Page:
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Homework Help: Possibly impossible question?

  1. Jan 1, 2010 #1
    Given that 2e^(t²) + e^t - 3e = 0, solve for t.

    I've been racking my brains to figure out a solution to this one. I know that this can easily be solved by using a graphing calculator, but is there an analytic method to deduce the value of t as well? According to my friend, since this is neither a polynomial nor an algebraic expression, an analytic method would be impossible (at least at A levels).

    Thanks in advance to all those who help!
    Last edited: Jan 1, 2010
  2. jcsd
  3. Jan 1, 2010 #2


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    Try taking the natural logarithm of both sides then using the quadratic equation on the resulting second degree polynomial
  4. Jan 1, 2010 #3
    But that would only work if the first term is to the power 2t instead of t².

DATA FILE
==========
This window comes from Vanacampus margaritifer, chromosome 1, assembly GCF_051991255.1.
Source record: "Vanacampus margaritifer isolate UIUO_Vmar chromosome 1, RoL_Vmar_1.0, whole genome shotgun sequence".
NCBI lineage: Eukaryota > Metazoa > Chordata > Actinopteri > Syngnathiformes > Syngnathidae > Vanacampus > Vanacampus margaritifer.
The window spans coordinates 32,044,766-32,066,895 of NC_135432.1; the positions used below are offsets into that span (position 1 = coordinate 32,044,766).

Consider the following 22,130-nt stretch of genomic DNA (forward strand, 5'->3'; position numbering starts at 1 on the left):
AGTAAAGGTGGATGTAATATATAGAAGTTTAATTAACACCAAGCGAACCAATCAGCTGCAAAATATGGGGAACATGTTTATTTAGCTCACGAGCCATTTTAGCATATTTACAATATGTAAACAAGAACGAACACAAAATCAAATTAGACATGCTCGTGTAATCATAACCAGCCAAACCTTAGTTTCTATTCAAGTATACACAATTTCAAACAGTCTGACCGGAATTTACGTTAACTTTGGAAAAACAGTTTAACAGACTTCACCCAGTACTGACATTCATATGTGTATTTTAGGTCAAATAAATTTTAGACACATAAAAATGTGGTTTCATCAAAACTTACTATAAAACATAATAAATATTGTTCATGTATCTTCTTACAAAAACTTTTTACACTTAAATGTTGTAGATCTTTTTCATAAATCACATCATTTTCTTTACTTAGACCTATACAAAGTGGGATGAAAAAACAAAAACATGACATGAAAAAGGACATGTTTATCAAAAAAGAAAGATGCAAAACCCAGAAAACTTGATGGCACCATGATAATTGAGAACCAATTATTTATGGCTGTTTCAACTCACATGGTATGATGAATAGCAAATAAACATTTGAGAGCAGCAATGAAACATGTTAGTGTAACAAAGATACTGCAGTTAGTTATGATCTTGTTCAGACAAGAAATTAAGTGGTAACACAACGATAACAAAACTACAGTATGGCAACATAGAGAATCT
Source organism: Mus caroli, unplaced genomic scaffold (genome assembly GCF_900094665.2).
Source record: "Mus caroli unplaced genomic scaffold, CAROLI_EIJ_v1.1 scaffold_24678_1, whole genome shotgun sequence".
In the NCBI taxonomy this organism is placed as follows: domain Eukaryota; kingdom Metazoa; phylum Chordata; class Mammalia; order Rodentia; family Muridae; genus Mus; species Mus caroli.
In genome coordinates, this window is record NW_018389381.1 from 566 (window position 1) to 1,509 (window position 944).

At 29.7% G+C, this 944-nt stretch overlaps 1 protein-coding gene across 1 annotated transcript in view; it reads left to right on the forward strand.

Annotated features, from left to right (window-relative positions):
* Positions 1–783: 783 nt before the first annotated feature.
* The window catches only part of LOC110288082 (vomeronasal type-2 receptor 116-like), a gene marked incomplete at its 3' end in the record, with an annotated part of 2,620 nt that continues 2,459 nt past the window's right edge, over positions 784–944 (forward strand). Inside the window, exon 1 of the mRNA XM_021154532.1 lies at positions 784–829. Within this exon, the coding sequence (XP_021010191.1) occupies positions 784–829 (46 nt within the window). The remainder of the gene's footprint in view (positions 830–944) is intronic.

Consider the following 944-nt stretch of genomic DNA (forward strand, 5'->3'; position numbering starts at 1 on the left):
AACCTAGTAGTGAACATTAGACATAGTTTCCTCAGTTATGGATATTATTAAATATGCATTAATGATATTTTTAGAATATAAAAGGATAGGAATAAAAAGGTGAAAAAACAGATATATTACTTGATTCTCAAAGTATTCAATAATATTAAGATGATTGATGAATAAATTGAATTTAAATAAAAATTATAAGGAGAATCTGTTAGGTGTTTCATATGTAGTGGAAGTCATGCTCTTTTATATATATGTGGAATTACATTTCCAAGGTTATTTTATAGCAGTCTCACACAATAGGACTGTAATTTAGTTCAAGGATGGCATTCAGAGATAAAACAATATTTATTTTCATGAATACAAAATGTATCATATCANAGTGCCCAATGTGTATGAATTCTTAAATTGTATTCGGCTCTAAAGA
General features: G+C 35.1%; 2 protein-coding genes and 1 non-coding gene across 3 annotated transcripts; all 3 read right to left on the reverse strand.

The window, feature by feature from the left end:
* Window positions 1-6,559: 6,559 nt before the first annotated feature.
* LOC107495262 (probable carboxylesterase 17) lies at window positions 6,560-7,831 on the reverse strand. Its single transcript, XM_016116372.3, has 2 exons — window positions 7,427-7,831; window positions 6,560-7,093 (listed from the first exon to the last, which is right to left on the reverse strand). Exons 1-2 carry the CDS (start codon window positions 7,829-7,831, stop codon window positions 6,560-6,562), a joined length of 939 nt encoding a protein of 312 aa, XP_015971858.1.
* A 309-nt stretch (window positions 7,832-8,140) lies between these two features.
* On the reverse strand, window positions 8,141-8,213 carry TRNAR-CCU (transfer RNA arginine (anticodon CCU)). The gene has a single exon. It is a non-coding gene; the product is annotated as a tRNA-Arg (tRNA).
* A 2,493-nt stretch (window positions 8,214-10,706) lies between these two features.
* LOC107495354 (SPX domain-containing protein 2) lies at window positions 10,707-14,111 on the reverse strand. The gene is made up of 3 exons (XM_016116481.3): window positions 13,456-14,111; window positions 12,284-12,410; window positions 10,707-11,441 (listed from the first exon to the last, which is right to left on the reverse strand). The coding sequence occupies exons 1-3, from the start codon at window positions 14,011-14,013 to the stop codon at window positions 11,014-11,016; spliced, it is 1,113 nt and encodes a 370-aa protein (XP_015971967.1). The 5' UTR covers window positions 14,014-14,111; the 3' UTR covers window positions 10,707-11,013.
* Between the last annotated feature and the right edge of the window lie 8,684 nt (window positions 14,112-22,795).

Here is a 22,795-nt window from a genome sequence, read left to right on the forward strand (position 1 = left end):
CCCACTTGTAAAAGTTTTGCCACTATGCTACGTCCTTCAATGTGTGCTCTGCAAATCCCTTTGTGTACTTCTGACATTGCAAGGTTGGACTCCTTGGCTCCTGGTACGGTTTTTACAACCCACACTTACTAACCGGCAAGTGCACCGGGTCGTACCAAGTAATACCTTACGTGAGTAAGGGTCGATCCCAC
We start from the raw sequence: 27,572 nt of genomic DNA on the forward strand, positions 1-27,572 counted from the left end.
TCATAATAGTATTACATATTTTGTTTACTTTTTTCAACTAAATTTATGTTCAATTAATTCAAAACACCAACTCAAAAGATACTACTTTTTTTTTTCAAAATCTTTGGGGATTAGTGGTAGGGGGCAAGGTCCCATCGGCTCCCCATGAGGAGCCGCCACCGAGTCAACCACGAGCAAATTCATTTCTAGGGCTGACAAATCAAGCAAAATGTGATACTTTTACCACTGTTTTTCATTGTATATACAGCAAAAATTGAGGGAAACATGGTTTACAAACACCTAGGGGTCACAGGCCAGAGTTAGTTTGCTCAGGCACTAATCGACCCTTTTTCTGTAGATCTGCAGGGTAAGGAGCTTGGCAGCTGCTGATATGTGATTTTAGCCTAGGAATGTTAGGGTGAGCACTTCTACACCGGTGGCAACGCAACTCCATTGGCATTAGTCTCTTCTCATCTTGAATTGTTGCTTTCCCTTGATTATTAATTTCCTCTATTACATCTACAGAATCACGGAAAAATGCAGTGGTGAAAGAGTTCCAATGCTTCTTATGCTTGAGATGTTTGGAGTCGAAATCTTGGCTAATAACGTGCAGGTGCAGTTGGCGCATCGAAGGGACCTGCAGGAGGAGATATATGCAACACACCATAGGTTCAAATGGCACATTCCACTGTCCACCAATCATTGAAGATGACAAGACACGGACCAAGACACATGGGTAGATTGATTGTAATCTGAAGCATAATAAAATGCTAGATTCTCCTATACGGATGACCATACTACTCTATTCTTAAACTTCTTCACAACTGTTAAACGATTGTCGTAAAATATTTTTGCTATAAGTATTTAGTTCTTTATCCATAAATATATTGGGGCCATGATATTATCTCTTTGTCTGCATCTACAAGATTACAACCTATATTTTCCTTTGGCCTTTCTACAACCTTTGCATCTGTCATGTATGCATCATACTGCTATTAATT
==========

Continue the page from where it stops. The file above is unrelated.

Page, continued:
5. Jan 1, 2010 #4
    Is your equation:
    [tex]2(e^t)^2 +e^t - 3e = 0[/tex]
    [tex]2e^{(t^2)} + e^t -3e = 0[/tex]
    ? I suspect the former as that's a very common type of problem in elementary algebra and in that case you can indeed get by using the substitution y=e^t.
  6. Jan 1, 2010 #5
    The latter. If it were the former I wouldn't even be posting it here :p
  7. Jan 1, 2010 #6
    obviously, one solution is t = 1.
  8. Jan 1, 2010 #7


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    The natural logarithm is 0 is not defined, and the logarithm of a sum is not the sum of the logarithms, so this does not work at all.
  9. Jan 2, 2010 #8


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